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That's a Hell of an Idea

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It's a shame that most hockey observers in North America only took note of the World Championships this year because of Szymon Szemberg's ridiculous swipes at NHL stars who passed on the event, and the subsequent backlash to the column that was posted on the IIHF website (and since removed).  "Saying No To Your Country" was definitely a newsworthy story, but it gave legitimacy to a brand of hockey fan that dismisses these events altogether.  Steven Ovadia wrote on Puck Daddy about the need for the NHL to hold their own international tournaments, to discourage participation of their contracted players at events where the NHL does not see financial benefit from.  He used as source material for the argument Brian Burke's suggestion that the World Championships not be held in an Olympic year.  I'm all for new suggestions on international competition, but it seems to me this debate is awfully one-sided on this continent, so I'm going to take up a different point of view.

Let's cancel the Stanley Cup playoffs during an Olympic year.

There's really no point to the competition in the Olympic year.  All year long, hockey commentators are putting together predictions for the rosters of the national teams, and players are working hard to impress the national federations who are scouring the professional ranks for the best of the best.  The NHL regular season serves it's purpose:  it helps teams sort out their tough decisions, and the fans are looking out for these players as well.  The season is jammed packed with excitement, anticipation, constant pressure to perform to one's best:  the NHL regular season from October to December has it all for a change.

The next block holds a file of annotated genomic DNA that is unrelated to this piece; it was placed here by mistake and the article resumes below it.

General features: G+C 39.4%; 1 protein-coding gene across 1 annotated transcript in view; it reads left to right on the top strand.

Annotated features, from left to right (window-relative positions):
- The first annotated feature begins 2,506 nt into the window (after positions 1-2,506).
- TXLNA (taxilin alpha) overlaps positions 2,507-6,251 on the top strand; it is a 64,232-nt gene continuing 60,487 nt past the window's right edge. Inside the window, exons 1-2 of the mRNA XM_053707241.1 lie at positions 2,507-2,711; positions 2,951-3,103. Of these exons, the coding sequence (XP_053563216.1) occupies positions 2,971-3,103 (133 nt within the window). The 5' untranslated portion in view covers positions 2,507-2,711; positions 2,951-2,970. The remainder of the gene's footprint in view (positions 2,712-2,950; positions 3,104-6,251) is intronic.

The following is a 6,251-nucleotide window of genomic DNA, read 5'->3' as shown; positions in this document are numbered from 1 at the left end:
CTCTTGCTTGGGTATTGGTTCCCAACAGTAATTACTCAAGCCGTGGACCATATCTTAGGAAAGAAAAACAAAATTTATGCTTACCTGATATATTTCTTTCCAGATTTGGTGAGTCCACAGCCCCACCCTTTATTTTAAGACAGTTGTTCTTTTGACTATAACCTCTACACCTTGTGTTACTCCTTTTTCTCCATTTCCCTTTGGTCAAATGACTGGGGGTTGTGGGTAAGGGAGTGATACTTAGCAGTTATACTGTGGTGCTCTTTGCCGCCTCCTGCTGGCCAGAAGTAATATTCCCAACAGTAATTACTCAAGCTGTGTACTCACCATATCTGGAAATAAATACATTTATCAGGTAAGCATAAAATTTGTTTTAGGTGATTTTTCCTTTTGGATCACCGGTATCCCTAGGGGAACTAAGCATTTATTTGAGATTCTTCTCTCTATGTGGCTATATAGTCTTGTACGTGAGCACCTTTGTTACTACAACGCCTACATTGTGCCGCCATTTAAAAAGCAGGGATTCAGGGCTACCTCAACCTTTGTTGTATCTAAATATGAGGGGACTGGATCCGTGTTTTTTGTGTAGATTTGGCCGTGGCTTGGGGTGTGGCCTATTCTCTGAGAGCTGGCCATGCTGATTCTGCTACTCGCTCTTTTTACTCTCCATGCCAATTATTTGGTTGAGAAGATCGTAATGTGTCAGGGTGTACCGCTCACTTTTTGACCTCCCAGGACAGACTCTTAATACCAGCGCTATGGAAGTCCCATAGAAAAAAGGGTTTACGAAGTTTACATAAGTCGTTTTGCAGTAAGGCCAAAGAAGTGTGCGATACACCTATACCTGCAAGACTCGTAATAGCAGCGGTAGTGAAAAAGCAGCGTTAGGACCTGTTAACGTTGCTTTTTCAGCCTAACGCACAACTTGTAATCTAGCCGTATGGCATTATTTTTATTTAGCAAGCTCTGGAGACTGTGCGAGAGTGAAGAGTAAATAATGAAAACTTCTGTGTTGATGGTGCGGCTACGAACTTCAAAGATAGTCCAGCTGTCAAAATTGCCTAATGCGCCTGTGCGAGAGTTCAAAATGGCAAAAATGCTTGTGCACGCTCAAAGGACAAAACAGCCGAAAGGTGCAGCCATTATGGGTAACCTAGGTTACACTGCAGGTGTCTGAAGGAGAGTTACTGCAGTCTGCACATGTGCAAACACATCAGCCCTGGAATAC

Mikael Samuelsson wasn't too happy about missing the Olympics.  He didn't display the same disgust after bowing out of the Stanley Cup Playoffs.  Photo via



Of course, there's that let down period after Christmas.  The Olympic rosters are announced, and the dog days of the regular season kick in.  Some players, ticked off for not getting selected, go on a scoring tear out of spite.  Others slump and leave everyone second guessing their selection before they've even played a meaningful game.  Not only that, but the season is so rushed that even the fans are getting worn out. 

Then the Olympics come.  And boy, are they fun to watch.  Each game means a lot, and the pace is frenetic.  Could you honestly follow the puck in that Canada-Russia quarterfinal's opening period?  I'm a lifelong hockey fan from small town Canada, watching the game in HD and I was almost asking for a glowing puck because of how quick the play went.  It was incredible hockey, even though that game ended up being a bit of a blowout.  The jerseys, almost completely absent of corporate logos, are stunning.  And the atmosphere can't be topped. 

When all is said and done, the Games are a huge success.  But then the NHL, greedy as it is, starts up the day after the gold medal game with Detroit vs. Colorado.  There's no rest for the players, and luckily for the Red Wings, Sweden didn't play for a medal this year, so they don't have to forfeit on account of their players still being drunk from the night before. 


Why do we need the playoffs in an Olympic year?  We've all had enough hockey, right?  Photo via



At the end of the regular season, we have a pretty good idea who the best team is anyways (it's the Capitals, right?).  There's already been 82 games played, and with the Olympics thrown in there, there's too much hockey to add the playoffs at the end of it.  So why do they do it?  I think it's based on greed.  They have a television contract, sell a lot of tickets, and don't pay the players for the games, either.  I say, drop it and give us a good reason why we should play it.